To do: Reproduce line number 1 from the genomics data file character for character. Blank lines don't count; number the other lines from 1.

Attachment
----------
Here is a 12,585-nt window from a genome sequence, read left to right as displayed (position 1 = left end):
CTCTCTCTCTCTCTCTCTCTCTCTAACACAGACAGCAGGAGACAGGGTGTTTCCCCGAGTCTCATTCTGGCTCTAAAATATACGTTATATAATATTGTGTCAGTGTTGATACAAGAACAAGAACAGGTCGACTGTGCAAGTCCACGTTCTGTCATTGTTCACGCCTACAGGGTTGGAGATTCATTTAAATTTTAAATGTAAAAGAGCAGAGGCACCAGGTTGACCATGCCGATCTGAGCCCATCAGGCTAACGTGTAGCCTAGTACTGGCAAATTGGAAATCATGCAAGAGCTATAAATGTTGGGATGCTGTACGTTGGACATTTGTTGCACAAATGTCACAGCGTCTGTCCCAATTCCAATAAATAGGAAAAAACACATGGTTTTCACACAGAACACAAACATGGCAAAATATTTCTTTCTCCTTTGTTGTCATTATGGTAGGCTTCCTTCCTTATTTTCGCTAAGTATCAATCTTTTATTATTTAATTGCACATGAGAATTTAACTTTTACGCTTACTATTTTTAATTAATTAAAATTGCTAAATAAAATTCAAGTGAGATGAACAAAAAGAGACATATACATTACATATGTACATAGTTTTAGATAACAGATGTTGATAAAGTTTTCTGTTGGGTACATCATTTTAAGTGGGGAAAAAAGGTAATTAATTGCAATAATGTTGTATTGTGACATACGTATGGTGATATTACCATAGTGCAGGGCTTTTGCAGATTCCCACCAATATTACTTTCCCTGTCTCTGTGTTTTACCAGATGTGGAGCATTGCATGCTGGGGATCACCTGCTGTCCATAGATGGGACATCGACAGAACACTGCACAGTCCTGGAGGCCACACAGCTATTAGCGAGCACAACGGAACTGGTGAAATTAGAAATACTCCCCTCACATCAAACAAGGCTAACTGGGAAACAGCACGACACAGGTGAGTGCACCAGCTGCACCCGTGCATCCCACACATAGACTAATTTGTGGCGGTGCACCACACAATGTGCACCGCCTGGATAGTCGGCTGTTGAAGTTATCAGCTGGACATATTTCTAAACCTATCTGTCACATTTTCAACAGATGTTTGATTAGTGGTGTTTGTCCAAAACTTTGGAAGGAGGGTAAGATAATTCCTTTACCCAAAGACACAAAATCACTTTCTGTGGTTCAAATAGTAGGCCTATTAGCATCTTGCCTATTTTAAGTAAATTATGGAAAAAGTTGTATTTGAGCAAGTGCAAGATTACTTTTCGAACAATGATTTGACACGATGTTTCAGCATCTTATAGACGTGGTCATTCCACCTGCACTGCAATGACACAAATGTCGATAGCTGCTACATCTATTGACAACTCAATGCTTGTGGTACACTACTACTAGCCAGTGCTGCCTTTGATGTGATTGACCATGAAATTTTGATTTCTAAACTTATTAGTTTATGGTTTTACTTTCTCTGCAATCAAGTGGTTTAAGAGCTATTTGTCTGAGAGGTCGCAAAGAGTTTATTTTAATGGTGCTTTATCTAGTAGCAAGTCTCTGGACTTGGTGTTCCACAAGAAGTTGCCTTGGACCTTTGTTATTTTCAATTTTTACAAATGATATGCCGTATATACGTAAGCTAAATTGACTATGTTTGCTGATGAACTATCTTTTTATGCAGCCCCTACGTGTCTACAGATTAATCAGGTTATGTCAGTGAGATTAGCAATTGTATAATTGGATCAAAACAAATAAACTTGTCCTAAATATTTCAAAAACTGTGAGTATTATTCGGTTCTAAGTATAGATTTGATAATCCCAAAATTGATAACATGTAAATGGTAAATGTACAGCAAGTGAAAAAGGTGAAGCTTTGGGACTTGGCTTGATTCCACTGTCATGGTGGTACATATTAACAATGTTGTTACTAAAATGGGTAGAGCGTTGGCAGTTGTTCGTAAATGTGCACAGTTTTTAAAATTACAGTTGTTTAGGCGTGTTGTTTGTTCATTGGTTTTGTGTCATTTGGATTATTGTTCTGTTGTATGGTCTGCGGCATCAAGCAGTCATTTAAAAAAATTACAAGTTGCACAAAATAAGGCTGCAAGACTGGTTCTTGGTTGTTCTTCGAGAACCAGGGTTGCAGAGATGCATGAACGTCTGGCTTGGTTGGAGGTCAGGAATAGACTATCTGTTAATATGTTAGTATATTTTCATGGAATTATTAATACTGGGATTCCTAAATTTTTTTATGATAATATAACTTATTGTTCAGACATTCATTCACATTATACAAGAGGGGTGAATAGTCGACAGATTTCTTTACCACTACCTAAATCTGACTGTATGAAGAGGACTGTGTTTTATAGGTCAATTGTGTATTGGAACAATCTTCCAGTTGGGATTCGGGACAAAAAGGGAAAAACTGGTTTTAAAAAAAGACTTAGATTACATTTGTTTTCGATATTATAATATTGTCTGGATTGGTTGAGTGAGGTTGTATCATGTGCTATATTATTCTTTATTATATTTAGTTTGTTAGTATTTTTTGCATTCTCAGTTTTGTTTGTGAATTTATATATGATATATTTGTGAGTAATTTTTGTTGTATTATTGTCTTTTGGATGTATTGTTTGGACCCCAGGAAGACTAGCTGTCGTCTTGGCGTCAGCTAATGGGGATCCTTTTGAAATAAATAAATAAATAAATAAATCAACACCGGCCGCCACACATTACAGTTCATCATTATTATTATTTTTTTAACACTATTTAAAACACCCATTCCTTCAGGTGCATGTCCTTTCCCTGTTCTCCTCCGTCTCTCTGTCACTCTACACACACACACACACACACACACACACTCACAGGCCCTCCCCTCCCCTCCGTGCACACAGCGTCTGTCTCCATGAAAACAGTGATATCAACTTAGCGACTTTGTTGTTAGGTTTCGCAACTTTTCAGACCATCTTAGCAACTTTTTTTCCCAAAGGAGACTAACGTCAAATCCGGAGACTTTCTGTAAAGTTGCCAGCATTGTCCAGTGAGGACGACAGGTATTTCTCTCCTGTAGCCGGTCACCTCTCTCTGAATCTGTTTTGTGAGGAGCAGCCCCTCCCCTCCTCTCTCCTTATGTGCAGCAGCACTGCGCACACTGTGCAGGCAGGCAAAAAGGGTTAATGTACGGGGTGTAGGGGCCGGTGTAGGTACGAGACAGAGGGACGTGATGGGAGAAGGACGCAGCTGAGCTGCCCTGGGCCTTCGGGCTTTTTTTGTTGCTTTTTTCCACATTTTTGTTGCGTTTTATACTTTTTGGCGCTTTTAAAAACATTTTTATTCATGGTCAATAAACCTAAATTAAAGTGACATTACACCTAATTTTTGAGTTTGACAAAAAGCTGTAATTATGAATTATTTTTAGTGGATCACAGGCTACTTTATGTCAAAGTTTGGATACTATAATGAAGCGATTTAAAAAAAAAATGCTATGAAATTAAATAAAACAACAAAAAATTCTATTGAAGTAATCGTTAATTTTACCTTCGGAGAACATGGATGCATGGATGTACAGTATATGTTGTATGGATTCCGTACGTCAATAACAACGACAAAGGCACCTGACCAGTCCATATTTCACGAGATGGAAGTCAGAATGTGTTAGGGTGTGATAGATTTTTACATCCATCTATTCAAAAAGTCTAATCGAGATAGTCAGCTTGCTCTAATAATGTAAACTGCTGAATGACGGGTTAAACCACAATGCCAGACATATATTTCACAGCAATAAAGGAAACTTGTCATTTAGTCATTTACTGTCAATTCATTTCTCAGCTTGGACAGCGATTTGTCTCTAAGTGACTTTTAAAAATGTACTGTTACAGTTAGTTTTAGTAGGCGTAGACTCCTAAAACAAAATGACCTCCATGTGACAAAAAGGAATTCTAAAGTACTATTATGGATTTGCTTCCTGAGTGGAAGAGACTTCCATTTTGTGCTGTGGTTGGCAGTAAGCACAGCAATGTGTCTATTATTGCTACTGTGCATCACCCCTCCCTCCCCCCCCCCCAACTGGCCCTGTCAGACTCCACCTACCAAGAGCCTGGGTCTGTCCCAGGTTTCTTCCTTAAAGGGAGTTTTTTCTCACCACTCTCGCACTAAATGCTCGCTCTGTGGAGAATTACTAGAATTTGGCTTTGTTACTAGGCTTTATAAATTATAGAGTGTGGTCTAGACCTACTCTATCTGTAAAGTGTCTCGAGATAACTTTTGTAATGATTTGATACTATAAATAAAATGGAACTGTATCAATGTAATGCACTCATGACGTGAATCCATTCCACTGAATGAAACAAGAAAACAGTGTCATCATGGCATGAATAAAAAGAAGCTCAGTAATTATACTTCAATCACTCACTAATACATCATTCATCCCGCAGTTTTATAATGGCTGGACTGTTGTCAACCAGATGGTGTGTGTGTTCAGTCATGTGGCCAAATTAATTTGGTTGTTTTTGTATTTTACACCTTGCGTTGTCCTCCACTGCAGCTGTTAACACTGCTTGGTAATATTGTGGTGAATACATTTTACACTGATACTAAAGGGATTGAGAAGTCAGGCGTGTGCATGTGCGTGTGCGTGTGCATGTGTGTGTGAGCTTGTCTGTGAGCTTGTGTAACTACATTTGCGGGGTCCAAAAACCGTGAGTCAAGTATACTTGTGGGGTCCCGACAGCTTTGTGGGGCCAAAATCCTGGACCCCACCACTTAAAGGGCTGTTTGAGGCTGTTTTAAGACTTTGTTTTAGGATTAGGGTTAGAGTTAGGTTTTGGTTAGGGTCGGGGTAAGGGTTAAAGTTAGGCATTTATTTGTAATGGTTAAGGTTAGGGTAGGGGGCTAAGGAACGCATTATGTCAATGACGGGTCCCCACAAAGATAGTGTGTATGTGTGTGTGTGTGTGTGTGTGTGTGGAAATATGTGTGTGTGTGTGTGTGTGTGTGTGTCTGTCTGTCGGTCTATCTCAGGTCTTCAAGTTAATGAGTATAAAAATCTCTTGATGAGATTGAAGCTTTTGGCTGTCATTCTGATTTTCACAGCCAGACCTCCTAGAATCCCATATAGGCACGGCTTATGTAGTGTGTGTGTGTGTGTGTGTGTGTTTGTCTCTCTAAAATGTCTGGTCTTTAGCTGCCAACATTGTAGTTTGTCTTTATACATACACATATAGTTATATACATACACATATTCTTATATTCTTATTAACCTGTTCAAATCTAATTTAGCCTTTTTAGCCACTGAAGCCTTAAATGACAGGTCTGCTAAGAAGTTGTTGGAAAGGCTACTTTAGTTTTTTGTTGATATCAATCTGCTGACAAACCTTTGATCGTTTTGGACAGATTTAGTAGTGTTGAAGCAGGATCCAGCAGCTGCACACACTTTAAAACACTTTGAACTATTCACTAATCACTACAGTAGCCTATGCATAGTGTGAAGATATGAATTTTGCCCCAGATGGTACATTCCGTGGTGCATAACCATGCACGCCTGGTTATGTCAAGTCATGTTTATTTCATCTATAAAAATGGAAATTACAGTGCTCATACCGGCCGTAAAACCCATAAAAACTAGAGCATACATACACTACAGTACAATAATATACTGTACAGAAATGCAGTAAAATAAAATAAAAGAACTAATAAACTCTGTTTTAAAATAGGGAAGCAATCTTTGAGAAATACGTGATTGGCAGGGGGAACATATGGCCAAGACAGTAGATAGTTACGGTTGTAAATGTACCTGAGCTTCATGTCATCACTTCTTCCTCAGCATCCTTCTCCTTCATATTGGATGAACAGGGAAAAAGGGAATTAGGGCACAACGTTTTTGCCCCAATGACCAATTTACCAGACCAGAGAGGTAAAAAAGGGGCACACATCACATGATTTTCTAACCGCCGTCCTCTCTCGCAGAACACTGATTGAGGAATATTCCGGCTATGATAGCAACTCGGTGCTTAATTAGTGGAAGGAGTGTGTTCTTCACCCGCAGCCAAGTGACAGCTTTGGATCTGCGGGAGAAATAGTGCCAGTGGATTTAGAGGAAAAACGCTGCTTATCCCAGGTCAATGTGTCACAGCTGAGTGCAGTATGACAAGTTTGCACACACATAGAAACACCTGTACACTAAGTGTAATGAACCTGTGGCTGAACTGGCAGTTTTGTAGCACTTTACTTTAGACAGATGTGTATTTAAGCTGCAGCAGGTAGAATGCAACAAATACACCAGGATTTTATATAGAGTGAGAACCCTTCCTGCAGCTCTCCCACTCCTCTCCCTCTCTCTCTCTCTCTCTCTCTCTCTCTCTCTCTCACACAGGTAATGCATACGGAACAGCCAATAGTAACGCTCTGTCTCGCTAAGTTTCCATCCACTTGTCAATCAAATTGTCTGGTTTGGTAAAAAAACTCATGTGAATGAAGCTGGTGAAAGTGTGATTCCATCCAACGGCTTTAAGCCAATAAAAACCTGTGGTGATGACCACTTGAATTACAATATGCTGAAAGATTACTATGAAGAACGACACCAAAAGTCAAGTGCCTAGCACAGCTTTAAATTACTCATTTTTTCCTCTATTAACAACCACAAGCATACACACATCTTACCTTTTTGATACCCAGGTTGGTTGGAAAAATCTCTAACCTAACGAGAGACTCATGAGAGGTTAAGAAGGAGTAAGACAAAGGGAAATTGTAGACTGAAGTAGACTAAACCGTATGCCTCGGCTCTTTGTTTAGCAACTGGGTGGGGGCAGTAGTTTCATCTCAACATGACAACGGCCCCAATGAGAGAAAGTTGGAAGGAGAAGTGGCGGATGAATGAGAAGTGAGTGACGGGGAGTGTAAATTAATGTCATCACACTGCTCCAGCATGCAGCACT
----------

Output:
Here is a 12,585-nt window from a genome sequence, read left to right as displayed (position 1 = left end):